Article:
A mural by Chile's famed surrealist painter Roberto Matta has finally been unveiled after it was covered by 16 coats of paint during the country's military dictatorship in the 1970s.
The piece was put back on display Sunday at the La Granja city hall outside Santiago after three years of restoration work.
The 4-by-24-metre mural, titled The First Goal of the Chilean People, celebrates the 1971 victory of Socialist president Salvador Allende. It features amorphous human-like figures, in the nude, frolicking in different contortions.
Allende's government was overthrown by a military coup in 1973 led by Gen. Augusto Pinochet, who ruled until 1990.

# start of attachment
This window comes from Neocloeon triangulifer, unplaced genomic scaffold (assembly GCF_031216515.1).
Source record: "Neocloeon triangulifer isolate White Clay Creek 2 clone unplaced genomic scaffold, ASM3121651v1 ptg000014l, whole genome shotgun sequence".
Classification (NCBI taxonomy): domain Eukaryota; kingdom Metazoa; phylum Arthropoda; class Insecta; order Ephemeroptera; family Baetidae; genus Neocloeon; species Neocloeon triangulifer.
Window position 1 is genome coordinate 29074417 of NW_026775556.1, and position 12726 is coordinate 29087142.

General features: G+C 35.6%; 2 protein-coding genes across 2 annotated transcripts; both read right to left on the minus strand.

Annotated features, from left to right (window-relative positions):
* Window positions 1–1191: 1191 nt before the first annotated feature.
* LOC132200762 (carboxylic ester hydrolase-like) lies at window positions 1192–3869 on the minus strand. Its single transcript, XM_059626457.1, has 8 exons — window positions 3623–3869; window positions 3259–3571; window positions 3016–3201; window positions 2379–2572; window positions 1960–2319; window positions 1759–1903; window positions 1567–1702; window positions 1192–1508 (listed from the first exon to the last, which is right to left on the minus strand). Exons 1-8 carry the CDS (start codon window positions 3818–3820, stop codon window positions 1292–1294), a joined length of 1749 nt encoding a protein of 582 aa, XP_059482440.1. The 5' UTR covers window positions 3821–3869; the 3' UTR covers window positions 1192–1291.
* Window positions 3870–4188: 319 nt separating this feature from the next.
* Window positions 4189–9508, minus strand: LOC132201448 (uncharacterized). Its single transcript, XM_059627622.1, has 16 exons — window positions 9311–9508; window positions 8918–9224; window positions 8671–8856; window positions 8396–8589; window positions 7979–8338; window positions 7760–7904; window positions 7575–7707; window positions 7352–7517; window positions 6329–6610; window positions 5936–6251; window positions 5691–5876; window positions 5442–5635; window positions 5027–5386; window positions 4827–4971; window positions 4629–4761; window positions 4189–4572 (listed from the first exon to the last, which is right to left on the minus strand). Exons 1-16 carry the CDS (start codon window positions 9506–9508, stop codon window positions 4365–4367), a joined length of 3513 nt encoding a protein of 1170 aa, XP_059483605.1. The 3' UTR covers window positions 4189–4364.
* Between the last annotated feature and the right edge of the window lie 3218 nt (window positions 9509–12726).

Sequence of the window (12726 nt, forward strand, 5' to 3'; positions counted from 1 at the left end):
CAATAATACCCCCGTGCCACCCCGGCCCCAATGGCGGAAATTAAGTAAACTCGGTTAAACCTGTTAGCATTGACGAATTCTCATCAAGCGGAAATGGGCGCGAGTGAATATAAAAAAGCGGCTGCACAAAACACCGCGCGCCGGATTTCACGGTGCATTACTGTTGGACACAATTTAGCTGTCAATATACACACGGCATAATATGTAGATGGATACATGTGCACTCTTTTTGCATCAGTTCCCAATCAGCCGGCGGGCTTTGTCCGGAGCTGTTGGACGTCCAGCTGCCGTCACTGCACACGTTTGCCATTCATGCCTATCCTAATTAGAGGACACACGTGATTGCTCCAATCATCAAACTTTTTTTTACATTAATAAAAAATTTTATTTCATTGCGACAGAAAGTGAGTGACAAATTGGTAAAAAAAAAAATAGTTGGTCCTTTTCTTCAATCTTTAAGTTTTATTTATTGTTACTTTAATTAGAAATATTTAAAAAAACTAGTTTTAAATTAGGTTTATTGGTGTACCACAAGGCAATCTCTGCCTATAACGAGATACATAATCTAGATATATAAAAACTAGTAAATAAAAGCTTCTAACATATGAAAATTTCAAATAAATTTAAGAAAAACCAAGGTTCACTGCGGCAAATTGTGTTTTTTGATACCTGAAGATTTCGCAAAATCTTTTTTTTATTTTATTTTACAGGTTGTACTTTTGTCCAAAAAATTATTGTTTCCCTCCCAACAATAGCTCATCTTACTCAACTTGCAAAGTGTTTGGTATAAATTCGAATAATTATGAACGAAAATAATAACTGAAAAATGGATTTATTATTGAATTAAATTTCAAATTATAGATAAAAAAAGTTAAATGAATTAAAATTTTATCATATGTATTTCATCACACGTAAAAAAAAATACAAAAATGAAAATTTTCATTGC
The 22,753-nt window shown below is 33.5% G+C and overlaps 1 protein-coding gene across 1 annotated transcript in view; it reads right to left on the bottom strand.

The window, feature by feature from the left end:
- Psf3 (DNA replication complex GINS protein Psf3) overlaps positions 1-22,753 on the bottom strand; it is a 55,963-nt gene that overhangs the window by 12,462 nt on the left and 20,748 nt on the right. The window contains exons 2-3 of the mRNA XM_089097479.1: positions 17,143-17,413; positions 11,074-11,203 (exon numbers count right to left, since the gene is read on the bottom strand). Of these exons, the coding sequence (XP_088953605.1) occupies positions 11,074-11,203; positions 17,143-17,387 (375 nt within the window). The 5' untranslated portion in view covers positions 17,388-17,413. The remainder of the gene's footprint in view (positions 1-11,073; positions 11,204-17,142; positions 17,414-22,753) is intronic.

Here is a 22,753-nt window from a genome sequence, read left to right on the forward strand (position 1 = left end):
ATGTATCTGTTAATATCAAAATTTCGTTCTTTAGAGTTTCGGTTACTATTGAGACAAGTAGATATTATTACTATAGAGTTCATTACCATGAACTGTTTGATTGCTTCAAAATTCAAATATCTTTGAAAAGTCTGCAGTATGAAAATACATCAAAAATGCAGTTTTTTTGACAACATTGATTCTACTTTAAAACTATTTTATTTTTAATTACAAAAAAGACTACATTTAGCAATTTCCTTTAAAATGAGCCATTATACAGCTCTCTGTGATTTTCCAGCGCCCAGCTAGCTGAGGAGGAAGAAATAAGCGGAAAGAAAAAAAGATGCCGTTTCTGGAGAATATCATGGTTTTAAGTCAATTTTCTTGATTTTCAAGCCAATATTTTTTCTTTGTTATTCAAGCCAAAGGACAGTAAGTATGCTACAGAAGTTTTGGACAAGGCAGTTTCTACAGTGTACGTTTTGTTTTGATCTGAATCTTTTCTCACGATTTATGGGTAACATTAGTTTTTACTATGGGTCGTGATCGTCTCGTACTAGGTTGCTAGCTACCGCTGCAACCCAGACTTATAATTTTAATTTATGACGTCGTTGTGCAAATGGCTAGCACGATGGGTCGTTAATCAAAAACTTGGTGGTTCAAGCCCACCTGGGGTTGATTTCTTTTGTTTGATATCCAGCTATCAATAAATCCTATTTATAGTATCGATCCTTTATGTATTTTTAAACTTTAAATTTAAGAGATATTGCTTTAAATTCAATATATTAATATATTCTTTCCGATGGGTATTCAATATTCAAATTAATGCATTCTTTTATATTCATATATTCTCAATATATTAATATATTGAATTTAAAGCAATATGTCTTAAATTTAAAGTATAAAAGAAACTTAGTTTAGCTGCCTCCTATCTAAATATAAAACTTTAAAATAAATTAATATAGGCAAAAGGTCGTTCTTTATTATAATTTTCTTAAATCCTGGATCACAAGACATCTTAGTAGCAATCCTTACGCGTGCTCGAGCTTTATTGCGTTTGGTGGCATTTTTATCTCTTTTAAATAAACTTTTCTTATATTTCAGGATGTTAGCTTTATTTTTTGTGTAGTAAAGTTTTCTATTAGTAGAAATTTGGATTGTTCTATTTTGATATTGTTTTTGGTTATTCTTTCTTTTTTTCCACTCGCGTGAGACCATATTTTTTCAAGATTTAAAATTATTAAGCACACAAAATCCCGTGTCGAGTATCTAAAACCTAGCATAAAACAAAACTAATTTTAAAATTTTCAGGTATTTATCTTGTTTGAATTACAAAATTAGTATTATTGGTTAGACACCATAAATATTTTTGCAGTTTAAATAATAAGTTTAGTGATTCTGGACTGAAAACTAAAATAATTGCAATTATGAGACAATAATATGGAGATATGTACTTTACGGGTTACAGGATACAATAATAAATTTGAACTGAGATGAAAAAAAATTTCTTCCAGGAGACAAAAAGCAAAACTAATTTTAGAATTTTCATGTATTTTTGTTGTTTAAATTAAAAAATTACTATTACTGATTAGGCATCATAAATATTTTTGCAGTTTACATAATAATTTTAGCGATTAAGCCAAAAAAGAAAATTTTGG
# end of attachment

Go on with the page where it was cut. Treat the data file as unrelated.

During Pinochet's rule, thousands of people were jailed, tortured or simply disappeared.
Matta, who died in 2002 at age 92, first studied architecture before abandoning those studies and leaving for Paris in 1933.
While in the City of Light, he met other artists including René Magritte, Salvador Dalí and André Breton and was able to foster his artistic impulses.
His oil paintings became more famous during his time living in the U.S. between 1938 and 1948.
Matta's style can be compared to some Dali paintings with their dreamlike landscapes and fantastical objects floating on the canvas.
He was also the father of American artist Gordon Matta-Clark, who died in 1978 of pancreatic cancer. Matta-Clark was well-known for creating site-specific works.